Z. Abdul Manaf, PhD, Associate Professor
Delivery of enteral nutrition for critically ill children
Article first published online: 4 JUN 2013
© 2013 The Authors. Nutrition & Dietetics © 2013 Dietitians Association of Australia
Nutrition & Dietetics
Volume 70, Issue 2, pages 120–125, June 2013
How to Cite
Abdul Manaf, Z., Kassim, N., Hamzaid, N. H. and Razali, N. H. (2013), Delivery of enteral nutrition for critically ill children. Nutrition & Dietetics, 70: 120–125. doi: 10.1111/1747-0080.12007
N. Kassim, MSc, Dietitian
N.H. Hamzaid, MSc, Lecturer
NH. Razali, BSc, Tutor
Authors' contribution: Zahara Abdul Manaf designed the study, developed the protocol, interpreted the data and improved the manuscript. Norasimah Kassim conducted data collection and data entry. Nur Hana Hamzaid and Nurul Huda Razali wrote the first draft of the manuscript. All authors contributed to and have approved the final manuscript.
- Issue published online: 4 JUN 2013
- Article first published online: 4 JUN 2013
- Manuscript Accepted: APR 2012
- critically ill;
- enteral nutrition;
- paediatric intensive care unit
Optimal nutrition support is important in the care of critically ill children as they are at higher risk of malnutrition and have a higher incidence of complications and mortality. The aim of this study was to review the delivery of enteral feeding to critically ill paediatric patients in the Paediatric Intensive Care Unit in a tertiary hospital in Malaysia.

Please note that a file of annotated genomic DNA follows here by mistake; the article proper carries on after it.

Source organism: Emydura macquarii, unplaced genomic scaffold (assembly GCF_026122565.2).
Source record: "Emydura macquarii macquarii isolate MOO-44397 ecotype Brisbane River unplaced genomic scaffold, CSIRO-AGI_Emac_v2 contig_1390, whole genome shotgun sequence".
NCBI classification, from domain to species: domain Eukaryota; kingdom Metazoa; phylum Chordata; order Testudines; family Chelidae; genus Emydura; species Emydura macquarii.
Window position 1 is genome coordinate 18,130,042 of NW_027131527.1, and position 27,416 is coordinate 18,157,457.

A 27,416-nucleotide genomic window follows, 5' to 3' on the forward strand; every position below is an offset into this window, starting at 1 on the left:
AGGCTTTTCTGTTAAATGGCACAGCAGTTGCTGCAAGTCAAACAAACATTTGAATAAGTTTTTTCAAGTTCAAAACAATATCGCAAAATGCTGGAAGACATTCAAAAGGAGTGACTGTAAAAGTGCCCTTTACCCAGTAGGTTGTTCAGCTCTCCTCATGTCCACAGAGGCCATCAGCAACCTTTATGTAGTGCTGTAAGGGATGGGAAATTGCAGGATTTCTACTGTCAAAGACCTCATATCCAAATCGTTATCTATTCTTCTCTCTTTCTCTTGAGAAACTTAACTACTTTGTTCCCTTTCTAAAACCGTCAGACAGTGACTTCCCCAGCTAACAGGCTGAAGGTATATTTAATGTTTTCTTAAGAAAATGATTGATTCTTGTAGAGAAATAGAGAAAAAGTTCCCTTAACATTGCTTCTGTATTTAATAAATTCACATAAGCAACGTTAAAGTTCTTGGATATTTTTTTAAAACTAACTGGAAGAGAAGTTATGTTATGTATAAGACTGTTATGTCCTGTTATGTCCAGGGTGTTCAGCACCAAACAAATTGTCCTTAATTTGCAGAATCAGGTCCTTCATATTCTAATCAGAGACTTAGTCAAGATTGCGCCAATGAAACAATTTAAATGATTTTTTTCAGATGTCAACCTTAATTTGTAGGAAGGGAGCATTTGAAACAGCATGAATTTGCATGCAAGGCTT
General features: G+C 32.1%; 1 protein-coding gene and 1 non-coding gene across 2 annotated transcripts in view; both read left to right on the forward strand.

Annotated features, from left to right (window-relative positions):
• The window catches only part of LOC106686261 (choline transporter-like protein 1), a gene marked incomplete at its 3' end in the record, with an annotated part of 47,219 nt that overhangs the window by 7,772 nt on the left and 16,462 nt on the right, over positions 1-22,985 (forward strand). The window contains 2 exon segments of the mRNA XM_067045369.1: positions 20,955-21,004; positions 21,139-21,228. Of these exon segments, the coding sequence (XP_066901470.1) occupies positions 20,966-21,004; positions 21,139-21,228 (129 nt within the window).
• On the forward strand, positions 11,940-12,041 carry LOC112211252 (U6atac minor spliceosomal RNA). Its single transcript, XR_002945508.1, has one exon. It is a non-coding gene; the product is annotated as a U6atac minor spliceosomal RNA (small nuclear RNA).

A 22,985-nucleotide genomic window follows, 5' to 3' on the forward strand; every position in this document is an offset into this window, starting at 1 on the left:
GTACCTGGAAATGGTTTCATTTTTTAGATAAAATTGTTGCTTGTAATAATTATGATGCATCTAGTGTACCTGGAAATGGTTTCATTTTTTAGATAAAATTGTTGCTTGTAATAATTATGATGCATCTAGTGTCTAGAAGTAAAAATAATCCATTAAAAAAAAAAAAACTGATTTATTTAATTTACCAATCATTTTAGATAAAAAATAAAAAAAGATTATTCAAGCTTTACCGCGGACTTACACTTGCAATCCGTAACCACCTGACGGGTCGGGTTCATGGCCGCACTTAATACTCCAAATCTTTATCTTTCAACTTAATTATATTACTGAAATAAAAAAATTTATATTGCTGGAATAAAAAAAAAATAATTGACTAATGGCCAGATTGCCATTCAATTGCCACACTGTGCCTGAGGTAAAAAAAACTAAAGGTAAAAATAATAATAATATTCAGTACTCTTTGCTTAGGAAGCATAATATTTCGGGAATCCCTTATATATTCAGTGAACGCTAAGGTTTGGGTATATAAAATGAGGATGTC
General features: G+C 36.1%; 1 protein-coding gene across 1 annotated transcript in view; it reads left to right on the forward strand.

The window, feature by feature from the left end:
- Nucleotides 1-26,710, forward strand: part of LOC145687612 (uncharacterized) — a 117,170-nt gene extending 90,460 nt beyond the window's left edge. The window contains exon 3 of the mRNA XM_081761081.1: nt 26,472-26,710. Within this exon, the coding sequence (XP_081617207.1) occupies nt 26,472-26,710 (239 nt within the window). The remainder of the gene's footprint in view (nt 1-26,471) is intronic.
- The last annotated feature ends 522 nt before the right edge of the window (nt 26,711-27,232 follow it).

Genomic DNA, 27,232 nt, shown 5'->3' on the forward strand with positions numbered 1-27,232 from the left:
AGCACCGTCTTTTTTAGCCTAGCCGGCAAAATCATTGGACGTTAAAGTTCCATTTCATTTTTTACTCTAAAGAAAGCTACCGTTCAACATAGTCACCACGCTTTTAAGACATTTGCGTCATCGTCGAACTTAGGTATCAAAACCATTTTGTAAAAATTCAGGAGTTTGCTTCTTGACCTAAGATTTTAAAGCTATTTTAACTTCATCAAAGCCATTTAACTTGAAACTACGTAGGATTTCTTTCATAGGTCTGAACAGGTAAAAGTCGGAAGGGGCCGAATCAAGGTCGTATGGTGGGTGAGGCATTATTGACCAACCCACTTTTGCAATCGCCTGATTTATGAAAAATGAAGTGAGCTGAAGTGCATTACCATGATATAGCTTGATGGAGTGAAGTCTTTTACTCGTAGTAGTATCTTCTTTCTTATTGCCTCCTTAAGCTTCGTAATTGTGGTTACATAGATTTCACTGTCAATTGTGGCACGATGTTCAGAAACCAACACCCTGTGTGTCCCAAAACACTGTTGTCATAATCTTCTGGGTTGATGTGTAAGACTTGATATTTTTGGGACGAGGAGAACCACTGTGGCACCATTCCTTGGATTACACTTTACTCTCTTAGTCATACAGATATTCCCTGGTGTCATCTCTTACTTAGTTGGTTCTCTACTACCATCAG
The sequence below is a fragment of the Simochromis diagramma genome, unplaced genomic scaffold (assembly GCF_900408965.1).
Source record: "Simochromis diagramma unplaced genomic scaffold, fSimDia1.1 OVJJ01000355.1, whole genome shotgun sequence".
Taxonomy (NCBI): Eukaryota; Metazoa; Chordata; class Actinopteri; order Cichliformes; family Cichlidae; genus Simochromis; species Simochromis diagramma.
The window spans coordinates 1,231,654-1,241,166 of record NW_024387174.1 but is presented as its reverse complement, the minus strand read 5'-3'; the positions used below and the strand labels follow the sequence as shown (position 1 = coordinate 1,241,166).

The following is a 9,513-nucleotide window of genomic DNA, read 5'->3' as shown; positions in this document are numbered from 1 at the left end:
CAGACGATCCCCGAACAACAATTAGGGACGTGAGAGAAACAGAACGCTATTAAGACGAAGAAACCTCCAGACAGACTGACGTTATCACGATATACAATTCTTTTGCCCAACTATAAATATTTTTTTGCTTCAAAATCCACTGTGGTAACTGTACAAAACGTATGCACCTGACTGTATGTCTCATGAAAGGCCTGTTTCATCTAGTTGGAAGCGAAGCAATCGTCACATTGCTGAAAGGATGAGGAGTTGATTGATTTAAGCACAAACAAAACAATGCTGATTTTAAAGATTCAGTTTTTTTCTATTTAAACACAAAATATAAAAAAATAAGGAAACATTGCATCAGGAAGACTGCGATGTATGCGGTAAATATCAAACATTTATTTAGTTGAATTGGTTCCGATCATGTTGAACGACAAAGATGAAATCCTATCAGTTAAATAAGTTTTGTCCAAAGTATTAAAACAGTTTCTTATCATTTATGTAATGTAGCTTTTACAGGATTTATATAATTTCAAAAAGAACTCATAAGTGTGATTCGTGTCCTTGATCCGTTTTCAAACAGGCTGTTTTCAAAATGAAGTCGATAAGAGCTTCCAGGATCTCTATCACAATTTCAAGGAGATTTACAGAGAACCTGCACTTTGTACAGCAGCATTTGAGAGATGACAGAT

This cross-sectional study was conducted in 53 subjects (30 males and 23 females) who were recruited on the day of admission and remained in the study until they were discharged, deceased or for a maximum of 14 days of Paediatric Intensive Care Unit stay. The median age of subjects was 10.2 (interquartile range 5.1–50.5) months old.
Enteral nutrition was initiated within 21.0 (interquartile range 5.3–33.8) hours after admission and was interrupted in 66% of patients during the study, with a median duration of 11.5 (interquartile range 6.1–28.3) hours for each patient. The overall duration of enteral feeding interruptions was 20% of the total feeding time. The main reasons for interruptions were medical procedures (55%) and non-gastrointestinal complications (27%). Twenty-two (43.2%) of the patients were malnourished when admitted to the Paediatric Intensive Care Unit. The feeding initiation time, referral to the dietitian, and the frequency and duration of feeding interruptions were all positively associated with cumulative energy and protein deficits.
Malnutrition among critically ill children in the Paediatric Intensive Care Unit was prevalent; energy and protein deficits were substantial. Strategies to improve the delivery of nutritional support to this group of patients should be planned and implemented by multidisciplinary clinical teams.